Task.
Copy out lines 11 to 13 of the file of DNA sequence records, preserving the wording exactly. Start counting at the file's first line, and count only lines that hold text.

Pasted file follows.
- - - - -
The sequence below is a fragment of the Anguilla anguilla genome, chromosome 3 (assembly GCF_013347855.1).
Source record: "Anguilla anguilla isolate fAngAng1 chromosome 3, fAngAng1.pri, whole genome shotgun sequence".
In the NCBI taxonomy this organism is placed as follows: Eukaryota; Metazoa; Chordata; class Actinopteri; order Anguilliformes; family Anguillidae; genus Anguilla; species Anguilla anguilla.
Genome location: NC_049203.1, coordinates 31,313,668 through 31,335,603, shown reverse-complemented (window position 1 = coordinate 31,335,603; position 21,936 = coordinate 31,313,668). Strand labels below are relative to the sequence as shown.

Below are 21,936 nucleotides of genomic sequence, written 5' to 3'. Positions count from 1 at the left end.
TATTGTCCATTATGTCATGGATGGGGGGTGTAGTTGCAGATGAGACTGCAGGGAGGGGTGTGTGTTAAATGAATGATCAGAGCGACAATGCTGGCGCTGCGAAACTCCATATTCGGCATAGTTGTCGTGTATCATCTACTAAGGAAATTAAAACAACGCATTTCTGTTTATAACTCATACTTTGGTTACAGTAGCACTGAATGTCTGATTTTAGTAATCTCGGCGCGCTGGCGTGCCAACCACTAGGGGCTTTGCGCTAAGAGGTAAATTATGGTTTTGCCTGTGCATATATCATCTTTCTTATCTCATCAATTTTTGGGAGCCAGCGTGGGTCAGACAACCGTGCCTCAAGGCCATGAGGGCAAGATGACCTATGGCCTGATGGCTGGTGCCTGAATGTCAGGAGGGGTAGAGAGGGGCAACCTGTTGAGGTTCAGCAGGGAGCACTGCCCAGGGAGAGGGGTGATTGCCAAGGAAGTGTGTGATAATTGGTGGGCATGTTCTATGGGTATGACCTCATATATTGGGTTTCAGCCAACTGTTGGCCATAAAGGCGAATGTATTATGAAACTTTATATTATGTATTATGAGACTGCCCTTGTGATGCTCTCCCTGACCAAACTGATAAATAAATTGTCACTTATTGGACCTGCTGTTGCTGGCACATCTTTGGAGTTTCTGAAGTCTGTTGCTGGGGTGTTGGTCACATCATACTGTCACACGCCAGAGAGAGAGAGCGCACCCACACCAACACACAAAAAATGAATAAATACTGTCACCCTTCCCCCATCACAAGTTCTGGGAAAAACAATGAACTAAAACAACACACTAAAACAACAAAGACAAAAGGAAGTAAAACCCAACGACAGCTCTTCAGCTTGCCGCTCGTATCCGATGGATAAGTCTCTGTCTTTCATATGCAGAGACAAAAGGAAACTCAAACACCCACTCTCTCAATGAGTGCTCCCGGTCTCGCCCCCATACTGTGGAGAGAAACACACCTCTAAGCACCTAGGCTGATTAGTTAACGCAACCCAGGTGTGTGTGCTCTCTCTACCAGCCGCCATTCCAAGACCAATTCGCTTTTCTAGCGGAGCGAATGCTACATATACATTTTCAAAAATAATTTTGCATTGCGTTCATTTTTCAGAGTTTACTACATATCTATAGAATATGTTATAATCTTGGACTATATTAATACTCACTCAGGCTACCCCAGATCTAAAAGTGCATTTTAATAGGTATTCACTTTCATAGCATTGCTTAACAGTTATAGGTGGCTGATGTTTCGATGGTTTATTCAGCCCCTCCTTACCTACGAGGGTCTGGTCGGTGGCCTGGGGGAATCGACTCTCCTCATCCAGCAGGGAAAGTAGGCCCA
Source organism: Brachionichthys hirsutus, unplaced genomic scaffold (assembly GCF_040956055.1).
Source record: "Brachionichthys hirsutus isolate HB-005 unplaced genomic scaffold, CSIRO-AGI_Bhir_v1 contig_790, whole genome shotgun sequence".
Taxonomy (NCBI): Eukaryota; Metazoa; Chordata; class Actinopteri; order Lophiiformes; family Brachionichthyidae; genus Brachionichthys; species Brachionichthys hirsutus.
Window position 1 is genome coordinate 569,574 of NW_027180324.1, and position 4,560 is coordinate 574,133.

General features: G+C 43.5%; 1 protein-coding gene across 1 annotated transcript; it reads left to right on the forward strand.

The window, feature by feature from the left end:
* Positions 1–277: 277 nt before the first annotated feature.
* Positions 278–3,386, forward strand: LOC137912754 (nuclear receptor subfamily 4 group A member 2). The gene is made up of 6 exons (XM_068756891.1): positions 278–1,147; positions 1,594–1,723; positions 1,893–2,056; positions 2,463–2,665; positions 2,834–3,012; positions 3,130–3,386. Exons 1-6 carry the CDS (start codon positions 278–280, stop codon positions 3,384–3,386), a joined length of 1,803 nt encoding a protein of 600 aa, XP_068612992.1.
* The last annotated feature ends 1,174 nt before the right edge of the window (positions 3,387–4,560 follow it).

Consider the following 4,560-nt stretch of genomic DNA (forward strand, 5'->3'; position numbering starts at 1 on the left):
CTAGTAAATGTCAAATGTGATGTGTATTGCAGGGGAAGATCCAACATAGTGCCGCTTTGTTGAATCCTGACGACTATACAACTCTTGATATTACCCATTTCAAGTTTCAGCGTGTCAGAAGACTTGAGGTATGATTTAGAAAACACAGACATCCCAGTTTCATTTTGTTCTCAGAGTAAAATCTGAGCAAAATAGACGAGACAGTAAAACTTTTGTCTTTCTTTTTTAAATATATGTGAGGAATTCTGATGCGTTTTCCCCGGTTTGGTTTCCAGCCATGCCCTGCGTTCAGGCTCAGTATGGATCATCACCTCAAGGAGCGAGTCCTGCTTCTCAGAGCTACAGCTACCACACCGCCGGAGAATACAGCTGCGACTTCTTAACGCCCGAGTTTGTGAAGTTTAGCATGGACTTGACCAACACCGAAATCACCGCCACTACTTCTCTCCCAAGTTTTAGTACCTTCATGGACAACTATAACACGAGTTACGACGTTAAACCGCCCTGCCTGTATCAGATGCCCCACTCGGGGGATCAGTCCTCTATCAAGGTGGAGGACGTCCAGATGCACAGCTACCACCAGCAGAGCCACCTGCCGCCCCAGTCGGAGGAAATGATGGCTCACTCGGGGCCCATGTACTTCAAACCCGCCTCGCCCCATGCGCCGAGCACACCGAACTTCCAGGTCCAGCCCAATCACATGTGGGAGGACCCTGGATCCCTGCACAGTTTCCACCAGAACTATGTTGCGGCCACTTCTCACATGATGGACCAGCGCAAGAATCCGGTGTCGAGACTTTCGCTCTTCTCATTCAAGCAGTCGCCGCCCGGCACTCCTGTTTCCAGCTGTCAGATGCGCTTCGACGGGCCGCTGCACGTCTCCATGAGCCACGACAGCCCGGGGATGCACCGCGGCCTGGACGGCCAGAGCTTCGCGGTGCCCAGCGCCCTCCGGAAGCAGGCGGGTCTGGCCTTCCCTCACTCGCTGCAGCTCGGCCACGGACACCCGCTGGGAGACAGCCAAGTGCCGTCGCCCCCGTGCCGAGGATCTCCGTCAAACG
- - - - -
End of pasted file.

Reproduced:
General features: G+C 43.5%; 1 protein-coding gene across 1 annotated transcript; it reads left to right on the forward strand.

The window, feature by feature from the left end:
* Positions 1–277: 277 nt before the first annotated feature.